Even in the winter months, Kalpakis like to grill a large piece of meat or a large amount of vegetables outside – they last for a few days. “I keep [seasonings] Simple, so versatile, “she says. She recently grilled chicken legs that had been rubbed with smoked paprika, honey and garlic, and served them with rice, feta, dill and lemon.” The next day I sliced the leftover thighs and mixed them with Grilled Pineapple because I longed for Pastor but didn’t want to go out to get pork. “
A smaller refrigerator could mean less waste
“In my old kitchen I often lost things in the back of the refrigerator. Now my refrigerator is so small that nothing is forgotten,” says Kalpakis. When she grills lamb chops and fennel for dinner, she keeps the bones and leftovers to make broth the next day. “There’s no delivery out here in the woods, so it’s all used. That feels good.” Bonus: “That saves a lot of money.”
Dessert can be a drink (and you don’t need a full set of glassware)
Kalpakis developed a sweet tooth during the pandemic and enjoyed making a saucepan of hot chocolate or horchata for a quick sip on the stove if she wants. Although there is no separate vessel to switch from cocoa to wine at the end of the night. (And really, why bother?) “When we downsized, I got rid of a large collection of mugs. I pretty much only kept one, and now I use it all day, every day, for everything I drink . “
You probably don’t need a separate “animal feed”
“Look, I love my dog, but I’m not trying to take care of his meals,” says Kalpakis. While she assures me that Mac eats good quality dog food, if she has burgers he’ll get some raw beef for dinner and maybe some vegetables too. “I get sweet potatoes from our local farm quite often.” Feeding dogs and humans also offers another unintended (but certainly appreciated) money-saving tip.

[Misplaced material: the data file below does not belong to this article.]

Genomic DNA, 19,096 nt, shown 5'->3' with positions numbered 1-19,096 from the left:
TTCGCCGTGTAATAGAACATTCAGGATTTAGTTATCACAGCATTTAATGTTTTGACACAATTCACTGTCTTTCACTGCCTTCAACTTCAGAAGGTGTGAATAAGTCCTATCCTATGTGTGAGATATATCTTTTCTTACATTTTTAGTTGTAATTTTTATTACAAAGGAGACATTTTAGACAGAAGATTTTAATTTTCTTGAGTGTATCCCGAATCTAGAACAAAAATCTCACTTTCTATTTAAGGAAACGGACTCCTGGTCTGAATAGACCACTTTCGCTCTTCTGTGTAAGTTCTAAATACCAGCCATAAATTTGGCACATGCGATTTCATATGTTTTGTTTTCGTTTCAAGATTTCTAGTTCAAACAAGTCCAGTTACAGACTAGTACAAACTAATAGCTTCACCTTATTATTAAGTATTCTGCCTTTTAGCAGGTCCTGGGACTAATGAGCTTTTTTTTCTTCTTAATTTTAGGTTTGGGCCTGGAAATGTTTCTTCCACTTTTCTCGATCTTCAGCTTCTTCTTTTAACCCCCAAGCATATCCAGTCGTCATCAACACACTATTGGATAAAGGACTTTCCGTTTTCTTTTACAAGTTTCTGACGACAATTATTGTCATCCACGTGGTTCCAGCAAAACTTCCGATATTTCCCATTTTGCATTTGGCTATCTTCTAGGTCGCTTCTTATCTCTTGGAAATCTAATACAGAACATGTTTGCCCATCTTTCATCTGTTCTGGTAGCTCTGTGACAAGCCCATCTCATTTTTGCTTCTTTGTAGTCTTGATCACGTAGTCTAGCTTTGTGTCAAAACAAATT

Your hands are the best cooking utensils
With no space for additional equipment, Kalpakis has made your cooking easier. “If a recipe calls for a stand mixer, I can’t do it. I can only make things by hand,” she says, be it a quick cake batter or a batter that needs to be kneaded, like focaccia. “It’s easy to get frustrated, but it’s been a positive experience overall because I feel like doing things like my great-grandparents would have done.”
Even so, she kept a few tools that speed up certain recipes, like the whisk she’d recently used to whip cream for an apple chip. She was pleased to learn that the camper actually has enough strength to use her old Vitamix, but in the meantime she has “drank baby versions of ‘smoothies’ by mixing spirulina with water and a splash of apple cider or pineapple juice, to “take in some extra nutrients”.
Above all, set realistic expectations
“I love this trip, but I don’t want to portray it as glamorous – I always want to be realistic,” she says, noting that they sometimes felt alienated when she started watching “Van Life” videos depicting the experience. Whether you’re in an RV or other small kitchen, keeping things clean and cooking efficiently can be difficult. It takes time and work to create a functioning – and ultimately comfortable and inviting – tiny cooking space. “Yeah, it’s a wonderful thing I’ve always dreamed of, but it’s also damn hard.”